An interview with Survival Knife

What is a survival knife? It depends on who is holding it, explains the Pacific Northwest rock outfit called Survival Knife. Their debut album ‘Loose Power’ came out this spring and blew our minds with an effective combo of posthardcore, prog and 70’s hard rock. Behind the name we find diy-veterans Justin Trosper and Brandt Sandeno from the iconic posthardcore band Unwound. After doing other things for years the two finally teamed up with longtime friends Meg and Kris Cunningham to start Survival Knife. And we are thankful. Lappland were lucky enough to get Justin, Brandt and Meg to answer some questions about survival knifes, losing power in different ways and about being back in the independent music business. (From Lappland Zine # 2)

Let’s start out with something concrete. Your band name. When were you like “Yeah Survival Knives are awesome – let’s use that for a name”? I don’t disagree; it’s a pretty cool name.

Brandt Sandeno: We were toying around with a short list of different band names and this one had the aspect of sounding phonetically and conceptually right and it was also kind of comedic at the same time.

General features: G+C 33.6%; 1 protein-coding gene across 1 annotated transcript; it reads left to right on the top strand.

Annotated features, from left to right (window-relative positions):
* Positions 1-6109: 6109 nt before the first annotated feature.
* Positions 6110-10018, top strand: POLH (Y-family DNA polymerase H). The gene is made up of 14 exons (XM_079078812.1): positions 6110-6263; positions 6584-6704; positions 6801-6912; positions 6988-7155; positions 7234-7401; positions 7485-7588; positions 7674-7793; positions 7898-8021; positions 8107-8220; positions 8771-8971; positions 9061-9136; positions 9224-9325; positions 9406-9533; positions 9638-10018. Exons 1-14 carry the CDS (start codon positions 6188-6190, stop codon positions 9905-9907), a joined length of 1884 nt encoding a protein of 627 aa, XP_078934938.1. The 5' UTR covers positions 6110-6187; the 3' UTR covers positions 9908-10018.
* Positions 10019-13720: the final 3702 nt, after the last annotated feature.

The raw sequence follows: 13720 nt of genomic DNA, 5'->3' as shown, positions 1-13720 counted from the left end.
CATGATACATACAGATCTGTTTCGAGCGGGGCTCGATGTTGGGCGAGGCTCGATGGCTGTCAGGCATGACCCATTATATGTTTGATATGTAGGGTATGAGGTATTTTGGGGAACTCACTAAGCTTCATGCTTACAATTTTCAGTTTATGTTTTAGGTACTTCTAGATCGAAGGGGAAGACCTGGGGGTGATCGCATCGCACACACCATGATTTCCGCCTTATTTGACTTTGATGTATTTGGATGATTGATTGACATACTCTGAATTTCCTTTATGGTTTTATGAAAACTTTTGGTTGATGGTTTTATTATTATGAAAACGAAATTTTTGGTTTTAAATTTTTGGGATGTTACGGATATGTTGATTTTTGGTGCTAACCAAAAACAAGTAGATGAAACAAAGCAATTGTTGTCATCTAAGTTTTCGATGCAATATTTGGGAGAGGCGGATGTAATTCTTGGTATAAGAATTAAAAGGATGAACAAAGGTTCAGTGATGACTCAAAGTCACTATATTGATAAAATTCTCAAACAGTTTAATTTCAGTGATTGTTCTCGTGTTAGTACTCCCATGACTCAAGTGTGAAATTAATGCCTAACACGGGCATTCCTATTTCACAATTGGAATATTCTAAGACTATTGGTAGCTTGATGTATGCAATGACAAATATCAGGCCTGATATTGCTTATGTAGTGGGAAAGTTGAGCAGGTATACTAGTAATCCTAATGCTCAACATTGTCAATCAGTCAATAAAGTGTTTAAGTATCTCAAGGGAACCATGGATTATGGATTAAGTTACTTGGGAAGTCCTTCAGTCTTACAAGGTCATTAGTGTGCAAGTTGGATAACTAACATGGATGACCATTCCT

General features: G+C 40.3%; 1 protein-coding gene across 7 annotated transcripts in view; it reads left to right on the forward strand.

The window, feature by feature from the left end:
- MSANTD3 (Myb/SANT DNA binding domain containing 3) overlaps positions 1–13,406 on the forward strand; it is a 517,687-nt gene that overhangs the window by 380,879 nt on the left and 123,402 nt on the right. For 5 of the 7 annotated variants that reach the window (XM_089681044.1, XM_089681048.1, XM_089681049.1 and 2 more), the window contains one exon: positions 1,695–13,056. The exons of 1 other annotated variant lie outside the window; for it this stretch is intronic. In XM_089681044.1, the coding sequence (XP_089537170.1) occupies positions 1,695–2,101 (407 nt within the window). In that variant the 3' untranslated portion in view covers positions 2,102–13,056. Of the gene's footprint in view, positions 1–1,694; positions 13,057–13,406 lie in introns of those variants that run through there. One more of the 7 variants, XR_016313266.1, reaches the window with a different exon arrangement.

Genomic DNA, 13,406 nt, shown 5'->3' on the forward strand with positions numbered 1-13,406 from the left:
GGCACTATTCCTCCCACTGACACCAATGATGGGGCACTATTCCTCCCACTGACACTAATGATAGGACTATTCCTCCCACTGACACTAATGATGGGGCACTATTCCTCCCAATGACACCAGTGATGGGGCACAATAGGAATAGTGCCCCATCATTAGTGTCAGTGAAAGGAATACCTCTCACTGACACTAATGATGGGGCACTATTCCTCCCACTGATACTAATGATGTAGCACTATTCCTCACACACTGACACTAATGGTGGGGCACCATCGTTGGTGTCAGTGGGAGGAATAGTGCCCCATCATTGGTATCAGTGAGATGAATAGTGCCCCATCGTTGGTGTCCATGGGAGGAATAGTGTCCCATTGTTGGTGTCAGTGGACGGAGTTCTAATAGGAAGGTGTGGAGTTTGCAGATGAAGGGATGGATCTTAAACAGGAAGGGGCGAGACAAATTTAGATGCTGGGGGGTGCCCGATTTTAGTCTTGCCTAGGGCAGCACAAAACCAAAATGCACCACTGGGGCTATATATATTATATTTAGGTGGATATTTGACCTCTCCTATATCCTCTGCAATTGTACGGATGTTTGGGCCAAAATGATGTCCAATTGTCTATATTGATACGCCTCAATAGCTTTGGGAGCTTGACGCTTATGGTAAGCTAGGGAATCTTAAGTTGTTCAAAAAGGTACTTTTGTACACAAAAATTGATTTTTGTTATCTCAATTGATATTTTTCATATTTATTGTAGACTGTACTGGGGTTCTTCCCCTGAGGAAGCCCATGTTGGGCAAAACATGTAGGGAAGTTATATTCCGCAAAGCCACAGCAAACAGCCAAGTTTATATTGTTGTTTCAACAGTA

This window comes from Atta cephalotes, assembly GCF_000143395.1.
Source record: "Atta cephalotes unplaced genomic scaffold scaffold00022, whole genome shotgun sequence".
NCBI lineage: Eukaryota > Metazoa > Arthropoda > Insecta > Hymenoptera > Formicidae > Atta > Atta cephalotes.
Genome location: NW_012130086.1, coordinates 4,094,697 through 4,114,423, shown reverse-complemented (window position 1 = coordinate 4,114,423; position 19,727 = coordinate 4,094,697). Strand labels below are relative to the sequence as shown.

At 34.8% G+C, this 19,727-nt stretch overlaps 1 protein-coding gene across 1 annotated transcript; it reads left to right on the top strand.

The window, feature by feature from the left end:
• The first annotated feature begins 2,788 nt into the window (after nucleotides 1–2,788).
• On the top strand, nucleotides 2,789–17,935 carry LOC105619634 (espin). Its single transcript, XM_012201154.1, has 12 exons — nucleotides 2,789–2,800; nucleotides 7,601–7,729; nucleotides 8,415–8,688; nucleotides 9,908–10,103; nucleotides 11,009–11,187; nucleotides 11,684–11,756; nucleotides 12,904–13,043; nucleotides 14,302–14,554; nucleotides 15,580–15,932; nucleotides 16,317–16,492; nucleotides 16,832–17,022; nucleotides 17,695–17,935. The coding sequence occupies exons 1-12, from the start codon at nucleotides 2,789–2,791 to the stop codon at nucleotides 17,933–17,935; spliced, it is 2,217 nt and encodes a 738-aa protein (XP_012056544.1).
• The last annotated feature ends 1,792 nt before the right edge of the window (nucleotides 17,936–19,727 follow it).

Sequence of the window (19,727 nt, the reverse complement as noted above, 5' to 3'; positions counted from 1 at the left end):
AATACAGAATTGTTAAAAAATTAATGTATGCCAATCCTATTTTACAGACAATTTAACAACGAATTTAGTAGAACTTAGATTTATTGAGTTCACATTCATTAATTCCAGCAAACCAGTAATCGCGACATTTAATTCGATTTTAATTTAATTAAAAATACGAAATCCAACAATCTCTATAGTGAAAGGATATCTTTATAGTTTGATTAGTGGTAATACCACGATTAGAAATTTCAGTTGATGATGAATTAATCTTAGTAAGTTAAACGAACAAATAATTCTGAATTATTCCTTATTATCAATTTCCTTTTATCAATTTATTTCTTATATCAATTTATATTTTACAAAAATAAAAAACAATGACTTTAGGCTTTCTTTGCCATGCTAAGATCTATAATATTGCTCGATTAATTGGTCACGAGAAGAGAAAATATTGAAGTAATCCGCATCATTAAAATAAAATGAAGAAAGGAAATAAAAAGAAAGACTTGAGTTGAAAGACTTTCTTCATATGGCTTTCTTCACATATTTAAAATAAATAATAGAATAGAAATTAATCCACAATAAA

Justin Trosper: It was a question of finding a name that wasn’t already being used and wasn’t completely stupid. So, a process of elimination was pursued. I do like it now conceptually. We live in an era of paranoia and endtimes mentality. Many Americans are worried about their empires crumbling. What are we going to do when the shit hits the fan? Stockpile food and ammunition! The concept of a survival knife is that if someone is placed in a survival situation all they need is this one tool and their knowledge base to get through the situation. Of course only a very well trained individual could survive with just a knife–it is an absurd notion. So maybe Survival Knife is sort of representing the absurdity of our vain attempts at conquering nature and/or trying to reverse or combat entropy. It comes from John J Rambo ya know.

And before you were to name your new band, you’ve been out of the music game for a decade I’v read. What happened after Unwound came to an end?

JT: The short answer is that I retired from music completely for close to 10 years. I climbed some mountains and played with my dog mostly. I might have never returned to being an active musician, but I’m glad I did. Creativity is a deep part of who I am.